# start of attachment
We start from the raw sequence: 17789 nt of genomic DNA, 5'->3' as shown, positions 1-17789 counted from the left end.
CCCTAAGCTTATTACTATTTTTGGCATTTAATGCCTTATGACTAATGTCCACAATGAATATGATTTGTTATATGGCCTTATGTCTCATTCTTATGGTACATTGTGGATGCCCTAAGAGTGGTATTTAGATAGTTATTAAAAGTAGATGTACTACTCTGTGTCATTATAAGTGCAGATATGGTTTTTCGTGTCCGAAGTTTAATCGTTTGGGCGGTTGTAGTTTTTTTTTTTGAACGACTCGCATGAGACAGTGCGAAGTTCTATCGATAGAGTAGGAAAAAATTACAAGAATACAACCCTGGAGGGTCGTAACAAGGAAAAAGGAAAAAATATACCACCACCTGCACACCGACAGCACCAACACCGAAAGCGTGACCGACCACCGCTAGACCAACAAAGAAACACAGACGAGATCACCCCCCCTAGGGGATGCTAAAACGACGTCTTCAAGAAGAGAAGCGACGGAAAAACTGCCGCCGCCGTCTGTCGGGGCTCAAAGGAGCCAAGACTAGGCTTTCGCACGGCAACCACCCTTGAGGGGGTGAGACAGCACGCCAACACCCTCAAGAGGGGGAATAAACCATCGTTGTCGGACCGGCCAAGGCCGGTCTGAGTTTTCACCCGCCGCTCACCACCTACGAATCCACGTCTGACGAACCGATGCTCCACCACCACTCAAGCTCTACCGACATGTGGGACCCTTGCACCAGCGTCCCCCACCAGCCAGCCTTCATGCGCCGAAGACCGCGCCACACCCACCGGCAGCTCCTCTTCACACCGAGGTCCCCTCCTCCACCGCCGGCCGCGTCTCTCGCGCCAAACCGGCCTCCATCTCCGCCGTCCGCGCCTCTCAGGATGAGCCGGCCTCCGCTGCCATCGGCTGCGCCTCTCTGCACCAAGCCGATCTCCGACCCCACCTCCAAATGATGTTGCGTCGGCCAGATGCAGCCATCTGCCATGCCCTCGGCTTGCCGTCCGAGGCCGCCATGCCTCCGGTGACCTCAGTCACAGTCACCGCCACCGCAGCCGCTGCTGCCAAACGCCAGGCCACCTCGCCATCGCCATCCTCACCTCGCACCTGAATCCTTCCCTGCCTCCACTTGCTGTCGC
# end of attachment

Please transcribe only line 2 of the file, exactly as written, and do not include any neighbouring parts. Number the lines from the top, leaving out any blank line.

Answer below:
CCCTAAGCTTATTACTATTTTTGGCATTTAATGCCTTATGACTAATGTCCACAATGAATATGATTTGTTATATGGCCTTATGTCTCATTCTTATGGTACATTGTGGATGCCCTAAGAGTGGTATTTAGATAGTTATTAAAAGTAGATGTACTACTCTGTGTCATTATAAGTGCAGATATGGTTTTTCGTGTCCGAAGTTTAATCGTTTGGGCGGTTGTAGTTTTTTTTTTTGAACGACTCGCATGAGACAGTGCGAAGTTCTATCGATAGAGTAGGAAAAAATTACAAGAATACAACCCTGGAGGGTCGTAACAAGGAAAAAGGAAAAAATATACCACCACCTGCACACCGACAGCACCAACACCGAAAGCGTGACCGACCACCGCTAGACCAACAAAGAAACACAGACGAGATCACCCCCCCTAGGGGATGCTAAAACGACGTCTTCAAGAAGAGAAGCGACGGAAAAACTGCCGCCGCCGTCTGTCGGGGCTCAAAGGAGCCAAGACTAGGCTTTCGCACGGCAACCACCCTTGAGGGGGTGAGACAGCACGCCAACACCCTCAAGAGGGGGAATAAACCATCGTTGTCGGACCGGCCAAGGCCGGTCTGAGTTTTCACCCGCCGCTCACCACCTACGAATCCACGTCTGACGAACCGATGCTCCACCACCACTCAAGCTCTACCGACATGTGGGACCCTTGCACCAGCGTCCCCCACCAGCCAGCCTTCATGCGCCGAAGACCGCGCCACACCCACCGGCAGCTCCTCTTCACACCGAGGTCCCCTCCTCCACCGCCGGCCGCGTCTCTCGCGCCAAACCGGCCTCCATCTCCGCCGTCCGCGCCTCTCAGGATGAGCCGGCCTCCGCTGCCATCGGCTGCGCCTCTCTGCACCAAGCCGATCTCCGACCCCACCTCCAAATGATGTTGCGTCGGCCAGATGCAGCCATCTGCCATGCCCTCGGCTTGCCGTCCGAGGCCGCCATGCCTCCGGTGACCTCAGTCACAGTCACCGCCACCGCAGCCGCTGCTGCCAAACGCCAGGCCACCTCGCCATCGCCATCCTCACCTCGCACCTGAATCCTTCCCTGCCTCCACTTGCTGTCGC